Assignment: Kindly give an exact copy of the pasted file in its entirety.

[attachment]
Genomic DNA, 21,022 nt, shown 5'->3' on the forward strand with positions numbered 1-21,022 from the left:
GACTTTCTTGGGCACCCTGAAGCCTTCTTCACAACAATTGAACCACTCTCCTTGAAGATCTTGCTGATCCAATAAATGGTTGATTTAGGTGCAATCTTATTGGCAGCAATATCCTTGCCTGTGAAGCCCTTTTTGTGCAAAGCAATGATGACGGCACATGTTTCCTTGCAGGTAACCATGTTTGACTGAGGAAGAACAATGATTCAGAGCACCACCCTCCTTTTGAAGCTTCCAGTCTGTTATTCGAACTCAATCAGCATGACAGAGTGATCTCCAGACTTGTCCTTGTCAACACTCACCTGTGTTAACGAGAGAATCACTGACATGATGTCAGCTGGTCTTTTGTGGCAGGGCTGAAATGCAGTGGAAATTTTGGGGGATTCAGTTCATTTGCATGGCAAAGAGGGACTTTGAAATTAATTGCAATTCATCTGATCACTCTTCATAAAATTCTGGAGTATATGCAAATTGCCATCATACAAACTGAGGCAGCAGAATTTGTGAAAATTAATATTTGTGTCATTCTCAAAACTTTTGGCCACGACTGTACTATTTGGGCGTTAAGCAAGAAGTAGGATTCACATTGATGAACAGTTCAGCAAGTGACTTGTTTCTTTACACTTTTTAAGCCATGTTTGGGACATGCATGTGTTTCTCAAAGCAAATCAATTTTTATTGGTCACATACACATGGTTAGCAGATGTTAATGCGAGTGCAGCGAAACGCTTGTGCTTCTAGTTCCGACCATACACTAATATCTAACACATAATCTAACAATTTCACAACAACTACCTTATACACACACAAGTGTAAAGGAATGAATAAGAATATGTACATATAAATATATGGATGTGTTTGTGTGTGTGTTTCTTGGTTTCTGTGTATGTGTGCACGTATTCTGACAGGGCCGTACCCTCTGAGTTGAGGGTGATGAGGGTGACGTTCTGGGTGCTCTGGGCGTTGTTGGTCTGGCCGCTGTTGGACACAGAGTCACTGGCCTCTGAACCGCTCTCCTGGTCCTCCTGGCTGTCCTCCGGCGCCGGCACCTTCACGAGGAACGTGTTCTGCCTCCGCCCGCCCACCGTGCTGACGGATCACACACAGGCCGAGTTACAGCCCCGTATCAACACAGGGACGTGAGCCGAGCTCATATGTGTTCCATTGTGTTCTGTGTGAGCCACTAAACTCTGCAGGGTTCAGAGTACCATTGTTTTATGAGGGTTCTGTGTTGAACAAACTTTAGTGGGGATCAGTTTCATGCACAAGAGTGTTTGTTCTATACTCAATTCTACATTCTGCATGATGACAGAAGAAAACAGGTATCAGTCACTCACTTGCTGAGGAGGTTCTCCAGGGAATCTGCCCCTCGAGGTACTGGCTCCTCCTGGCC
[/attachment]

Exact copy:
Genomic DNA, 21,022 nt, shown 5'->3' on the forward strand with positions numbered 1-21,022 from the left:
GACTTTCTTGGGCACCCTGAAGCCTTCTTCACAACAATTGAACCACTCTCCTTGAAGATCTTGCTGATCCAATAAATGGTTGATTTAGGTGCAATCTTATTGGCAGCAATATCCTTGCCTGTGAAGCCCTTTTTGTGCAAAGCAATGATGACGGCACATGTTTCCTTGCAGGTAACCATGTTTGACTGAGGAAGAACAATGATTCAGAGCACCACCCTCCTTTTGAAGCTTCCAGTCTGTTATTCGAACTCAATCAGCATGACAGAGTGATCTCCAGACTTGTCCTTGTCAACACTCACCTGTGTTAACGAGAGAATCACTGACATGATGTCAGCTGGTCTTTTGTGGCAGGGCTGAAATGCAGTGGAAATTTTGGGGGATTCAGTTCATTTGCATGGCAAAGAGGGACTTTGAAATTAATTGCAATTCATCTGATCACTCTTCATAAAATTCTGGAGTATATGCAAATTGCCATCATACAAACTGAGGCAGCAGAATTTGTGAAAATTAATATTTGTGTCATTCTCAAAACTTTTGGCCACGACTGTACTATTTGGGCGTTAAGCAAGAAGTAGGATTCACATTGATGAACAGTTCAGCAAGTGACTTGTTTCTTTACACTTTTTAAGCCATGTTTGGGACATGCATGTGTTTCTCAAAGCAAATCAATTTTTATTGGTCACATACACATGGTTAGCAGATGTTAATGCGAGTGCAGCGAAACGCTTGTGCTTCTAGTTCCGACCATACACTAATATCTAACACATAATCTAACAATTTCACAACAACTACCTTATACACACACAAGTGTAAAGGAATGAATAAGAATATGTACATATAAATATATGGATGTGTTTGTGTGTGTGTTTCTTGGTTTCTGTGTATGTGTGCACGTATTCTGACAGGGCCGTACCCTCTGAGTTGAGGGTGATGAGGGTGACGTTCTGGGTGCTCTGGGCGTTGTTGGTCTGGCCGCTGTTGGACACAGAGTCACTGGCCTCTGAACCGCTCTCCTGGTCCTCCTGGCTGTCCTCCGGCGCCGGCACCTTCACGAGGAACGTGTTCTGCCTCCGCCCGCCCACCGTGCTGACGGATCACACACAGGCCGAGTTACAGCCCCGTATCAACACAGGGACGTGAGCCGAGCTCATATGTGTTCCATTGTGTTCTGTGTGAGCCACTAAACTCTGCAGGGTTCAGAGTACCATTGTTTTATGAGGGTTCTGTGTTGAACAAACTTTAGTGGGGATCAGTTTCATGCACAAGAGTGTTTGTTCTATACTCAATTCTACATTCTGCATGATGACAGAAGAAAACAGGTATCAGTCACTCACTTGCTGAGGAGGTTCTCCAGGGAATCTGCCCCTCGAGGTACTGGCTCCTCCTGGCC